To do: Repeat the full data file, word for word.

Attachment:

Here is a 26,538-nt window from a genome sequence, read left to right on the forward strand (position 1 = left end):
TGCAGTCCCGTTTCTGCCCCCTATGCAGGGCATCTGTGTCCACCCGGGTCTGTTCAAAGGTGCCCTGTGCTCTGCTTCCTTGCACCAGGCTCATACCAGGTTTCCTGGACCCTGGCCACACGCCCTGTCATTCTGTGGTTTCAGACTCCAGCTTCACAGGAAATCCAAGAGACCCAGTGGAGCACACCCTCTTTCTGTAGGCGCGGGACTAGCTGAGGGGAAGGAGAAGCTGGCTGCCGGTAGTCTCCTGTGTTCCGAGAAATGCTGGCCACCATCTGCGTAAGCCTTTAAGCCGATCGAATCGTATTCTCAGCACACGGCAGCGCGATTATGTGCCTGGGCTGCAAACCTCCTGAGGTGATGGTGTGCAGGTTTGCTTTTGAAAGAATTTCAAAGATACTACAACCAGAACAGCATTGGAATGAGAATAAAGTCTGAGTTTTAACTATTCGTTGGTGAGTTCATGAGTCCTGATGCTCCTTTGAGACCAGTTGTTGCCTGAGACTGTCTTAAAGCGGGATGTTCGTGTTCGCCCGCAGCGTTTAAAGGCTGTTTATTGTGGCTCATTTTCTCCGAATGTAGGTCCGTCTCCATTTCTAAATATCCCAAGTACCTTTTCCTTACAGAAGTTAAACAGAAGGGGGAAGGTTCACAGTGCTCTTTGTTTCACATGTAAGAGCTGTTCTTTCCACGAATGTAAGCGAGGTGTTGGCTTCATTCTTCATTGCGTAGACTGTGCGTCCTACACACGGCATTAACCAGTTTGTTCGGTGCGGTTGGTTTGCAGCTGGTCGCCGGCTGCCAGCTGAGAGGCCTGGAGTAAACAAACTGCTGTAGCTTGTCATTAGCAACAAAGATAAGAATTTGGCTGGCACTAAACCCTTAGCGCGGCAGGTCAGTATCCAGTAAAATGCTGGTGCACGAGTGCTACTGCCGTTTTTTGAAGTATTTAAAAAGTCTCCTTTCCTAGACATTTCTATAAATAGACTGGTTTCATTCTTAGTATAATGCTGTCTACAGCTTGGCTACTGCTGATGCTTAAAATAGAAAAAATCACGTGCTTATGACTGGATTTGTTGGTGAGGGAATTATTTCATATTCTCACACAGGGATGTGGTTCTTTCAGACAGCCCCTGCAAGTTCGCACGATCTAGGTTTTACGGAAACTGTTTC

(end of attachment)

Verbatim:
Here is a 26,538-nt window from a genome sequence, read left to right on the forward strand (position 1 = left end):
TGCAGTCCCGTTTCTGCCCCCTATGCAGGGCATCTGTGTCCACCCGGGTCTGTTCAAAGGTGCCCTGTGCTCTGCTTCCTTGCACCAGGCTCATACCAGGTTTCCTGGACCCTGGCCACACGCCCTGTCATTCTGTGGTTTCAGACTCCAGCTTCACAGGAAATCCAAGAGACCCAGTGGAGCACACCCTCTTTCTGTAGGCGCGGGACTAGCTGAGGGGAAGGAGAAGCTGGCTGCCGGTAGTCTCCTGTGTTCCGAGAAATGCTGGCCACCATCTGCGTAAGCCTTTAAGCCGATCGAATCGTATTCTCAGCACACGGCAGCGCGATTATGTGCCTGGGCTGCAAACCTCCTGAGGTGATGGTGTGCAGGTTTGCTTTTGAAAGAATTTCAAAGATACTACAACCAGAACAGCATTGGAATGAGAATAAAGTCTGAGTTTTAACTATTCGTTGGTGAGTTCATGAGTCCTGATGCTCCTTTGAGACCAGTTGTTGCCTGAGACTGTCTTAAAGCGGGATGTTCGTGTTCGCCCGCAGCGTTTAAAGGCTGTTTATTGTGGCTCATTTTCTCCGAATGTAGGTCCGTCTCCATTTCTAAATATCCCAAGTACCTTTTCCTTACAGAAGTTAAACAGAAGGGGGAAGGTTCACAGTGCTCTTTGTTTCACATGTAAGAGCTGTTCTTTCCACGAATGTAAGCGAGGTGTTGGCTTCATTCTTCATTGCGTAGACTGTGCGTCCTACACACGGCATTAACCAGTTTGTTCGGTGCGGTTGGTTTGCAGCTGGTCGCCGGCTGCCAGCTGAGAGGCCTGGAGTAAACAAACTGCTGTAGCTTGTCATTAGCAACAAAGATAAGAATTTGGCTGGCACTAAACCCTTAGCGCGGCAGGTCAGTATCCAGTAAAATGCTGGTGCACGAGTGCTACTGCCGTTTTTTGAAGTATTTAAAAAGTCTCCTTTCCTAGACATTTCTATAAATAGACTGGTTTCATTCTTAGTATAATGCTGTCTACAGCTTGGCTACTGCTGATGCTTAAAATAGAAAAAATCACGTGCTTATGACTGGATTTGTTGGTGAGGGAATTATTTCATATTCTCACACAGGGATGTGGTTCTTTCAGACAGCCCCTGCAAGTTCGCACGATCTAGGTTTTACGGAAACTGTTTC